[an error occurred while processing this directive]
BBC News
watch One-Minute World News
Last Updated: Wednesday, 2 February, 2005, 11:26 GMT
Call for growth in city academies
There are calls to expand so-called Christian city academies in the north-east of England.

Church leaders in Newcastle are urging city councillors to agree a deal with North East businessman Sir Peter Vardy.

The Vardy Foundation has already set up schools which adopt a controversial "creationist" curriculum.

Neighbouring Sunderland City Council is also being urged to accept an offer from Sir Peter to establish a similar city academy on Wearside.

Schools in deprived urban areas can apply to become academies if they raise 2m from private sponsors.

The government then tops this up, typically by about 25m.

Newcastle and Sunderland know I'd be willing to help with an academy
Sir Peter Vardy

But some teachers fear they may be paid less and have their rights undermined because academies can opt out of national pay negotiations and set their own curriculum.

Newcastle has already agreed in principal that a "non-religious" city academy be built with cash help from Scottish multi-millionaire Lord Irvine Laidlaw.

But a group of church leaders have called on the Lib-Dem-controlled authority to switch to one funded by the Vardy Foundation.

Newcastle's proposed academy would replace West Gate Community College and be located on a different site, with 90% of pupils taken from the local area.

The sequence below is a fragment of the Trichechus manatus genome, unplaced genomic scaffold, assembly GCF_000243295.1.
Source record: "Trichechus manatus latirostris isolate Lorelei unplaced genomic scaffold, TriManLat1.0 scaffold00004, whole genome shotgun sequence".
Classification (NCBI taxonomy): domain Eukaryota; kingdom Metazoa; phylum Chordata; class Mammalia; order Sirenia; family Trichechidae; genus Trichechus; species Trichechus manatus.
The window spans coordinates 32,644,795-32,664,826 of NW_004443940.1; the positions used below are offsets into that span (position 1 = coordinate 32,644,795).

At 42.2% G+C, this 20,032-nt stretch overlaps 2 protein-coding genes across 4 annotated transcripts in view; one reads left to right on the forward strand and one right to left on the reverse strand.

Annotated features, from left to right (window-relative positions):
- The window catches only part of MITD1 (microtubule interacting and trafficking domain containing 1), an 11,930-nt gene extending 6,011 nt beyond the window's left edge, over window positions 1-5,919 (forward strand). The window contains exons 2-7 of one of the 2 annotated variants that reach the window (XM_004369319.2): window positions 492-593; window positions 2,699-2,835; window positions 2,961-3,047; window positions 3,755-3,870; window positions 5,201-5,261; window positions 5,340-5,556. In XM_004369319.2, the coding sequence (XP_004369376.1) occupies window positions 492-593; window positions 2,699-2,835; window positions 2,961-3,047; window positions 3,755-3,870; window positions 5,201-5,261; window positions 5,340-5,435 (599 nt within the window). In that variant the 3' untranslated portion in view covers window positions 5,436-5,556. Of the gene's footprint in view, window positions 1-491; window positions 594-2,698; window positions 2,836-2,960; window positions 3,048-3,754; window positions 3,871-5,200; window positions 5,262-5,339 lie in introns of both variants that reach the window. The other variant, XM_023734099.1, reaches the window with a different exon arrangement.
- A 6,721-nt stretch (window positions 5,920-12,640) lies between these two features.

Religious beliefs

Newcastle City Council says is not considering any faith academies, but stresses the government will make the final decision.

In neighbouring Sunderland, a group of opposition conservative councillors are lobbying for the Vardy Foundation to be allowed to set up a Christian city academy in the borough.

They say the academy could replace an existing failing school in the city.

Reverend Paul Merton, of Westgate Road Baptist Church in Newcastle, said: "We believe that a school with a strong respect for religious beliefs, morality and discipline is the sort of school that many, if not most parents want for their children."

Sir Peter Vardy said: "Newcastle and Sunderland know I'd be willing to help with an academy.

"You've got to help the North East's youngsters first."

School plan axed after protests
14 Oct 04 |  South Yorkshire
Concern over Bible-based lessons
23 Jul 04 |  Education
Academy would mean school closure
09 Nov 04 |  Tyne/Wear
City academies 'worry teachers'
01 Nov 04 |  Education
Blair in academy talks with heads
26 Oct 04 |  Education

The BBC is not responsible for the content of external internet sites


News Front Page | Africa | Americas | Asia-Pacific | Europe | Middle East | South Asia
UK | Business | Entertainment | Science/Nature | Technology | Health
Have Your Say | In Pictures | Week at a Glance | Country Profiles | In Depth | Programmes
Americas Africa Europe Middle East South Asia Asia Pacific